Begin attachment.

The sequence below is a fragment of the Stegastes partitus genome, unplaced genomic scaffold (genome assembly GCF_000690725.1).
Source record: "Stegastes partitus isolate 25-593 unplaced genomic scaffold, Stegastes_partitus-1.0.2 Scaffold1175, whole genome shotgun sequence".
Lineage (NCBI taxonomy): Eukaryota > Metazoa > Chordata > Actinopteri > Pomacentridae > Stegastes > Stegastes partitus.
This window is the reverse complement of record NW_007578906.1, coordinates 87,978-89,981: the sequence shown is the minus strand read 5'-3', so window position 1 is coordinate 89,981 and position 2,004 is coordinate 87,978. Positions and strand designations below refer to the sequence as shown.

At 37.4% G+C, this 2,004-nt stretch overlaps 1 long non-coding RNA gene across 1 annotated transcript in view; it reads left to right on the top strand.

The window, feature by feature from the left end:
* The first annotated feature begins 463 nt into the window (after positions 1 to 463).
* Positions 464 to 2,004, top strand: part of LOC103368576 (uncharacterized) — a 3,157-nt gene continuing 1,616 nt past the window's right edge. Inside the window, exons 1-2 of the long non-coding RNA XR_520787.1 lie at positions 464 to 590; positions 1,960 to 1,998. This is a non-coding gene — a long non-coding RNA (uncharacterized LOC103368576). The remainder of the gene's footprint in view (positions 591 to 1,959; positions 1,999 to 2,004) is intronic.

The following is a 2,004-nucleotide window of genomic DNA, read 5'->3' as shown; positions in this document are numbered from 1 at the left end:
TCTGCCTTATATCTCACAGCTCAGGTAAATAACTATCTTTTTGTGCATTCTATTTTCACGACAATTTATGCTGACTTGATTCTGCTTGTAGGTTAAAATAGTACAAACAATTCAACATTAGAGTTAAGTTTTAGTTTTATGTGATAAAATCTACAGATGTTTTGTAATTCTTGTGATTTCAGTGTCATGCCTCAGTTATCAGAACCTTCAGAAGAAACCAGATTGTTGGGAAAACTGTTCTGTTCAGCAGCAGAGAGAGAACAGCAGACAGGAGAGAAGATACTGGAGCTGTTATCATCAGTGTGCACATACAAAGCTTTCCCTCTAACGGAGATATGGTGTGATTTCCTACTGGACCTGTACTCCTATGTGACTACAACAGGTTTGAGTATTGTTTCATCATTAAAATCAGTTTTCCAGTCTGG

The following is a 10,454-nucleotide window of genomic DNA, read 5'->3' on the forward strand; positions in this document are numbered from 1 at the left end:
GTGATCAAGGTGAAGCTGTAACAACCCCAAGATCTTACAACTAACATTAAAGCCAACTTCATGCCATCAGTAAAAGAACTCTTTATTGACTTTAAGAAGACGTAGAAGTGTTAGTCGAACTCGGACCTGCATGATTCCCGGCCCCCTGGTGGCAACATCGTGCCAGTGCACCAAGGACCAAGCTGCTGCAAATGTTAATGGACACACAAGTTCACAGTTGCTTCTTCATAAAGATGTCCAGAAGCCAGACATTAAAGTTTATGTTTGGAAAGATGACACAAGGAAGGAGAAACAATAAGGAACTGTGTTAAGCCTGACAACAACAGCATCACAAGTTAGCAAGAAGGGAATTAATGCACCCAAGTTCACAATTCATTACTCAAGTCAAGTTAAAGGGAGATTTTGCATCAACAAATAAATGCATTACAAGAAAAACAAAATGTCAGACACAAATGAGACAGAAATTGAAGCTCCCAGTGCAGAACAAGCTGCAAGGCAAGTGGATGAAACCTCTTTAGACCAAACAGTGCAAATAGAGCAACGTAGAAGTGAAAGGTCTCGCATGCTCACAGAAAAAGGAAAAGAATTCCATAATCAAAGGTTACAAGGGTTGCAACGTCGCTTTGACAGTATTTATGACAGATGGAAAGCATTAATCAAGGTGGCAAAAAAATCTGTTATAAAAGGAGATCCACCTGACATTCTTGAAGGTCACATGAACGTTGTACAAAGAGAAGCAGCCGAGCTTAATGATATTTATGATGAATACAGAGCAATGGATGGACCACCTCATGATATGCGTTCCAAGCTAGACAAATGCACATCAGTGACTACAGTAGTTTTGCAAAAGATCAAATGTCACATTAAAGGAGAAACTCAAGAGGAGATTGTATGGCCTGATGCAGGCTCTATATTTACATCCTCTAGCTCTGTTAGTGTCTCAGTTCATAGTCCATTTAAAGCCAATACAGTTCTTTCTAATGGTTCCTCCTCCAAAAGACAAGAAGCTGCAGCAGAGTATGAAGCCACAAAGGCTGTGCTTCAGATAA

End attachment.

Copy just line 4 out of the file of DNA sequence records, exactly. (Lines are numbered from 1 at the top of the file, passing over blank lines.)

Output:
This window is the reverse complement of record NW_007578906.1, coordinates 87,978-89,981: the sequence shown is the minus strand read 5'-3', so window position 1 is coordinate 89,981 and position 2,004 is coordinate 87,978. Positions and strand designations below refer to the sequence as shown.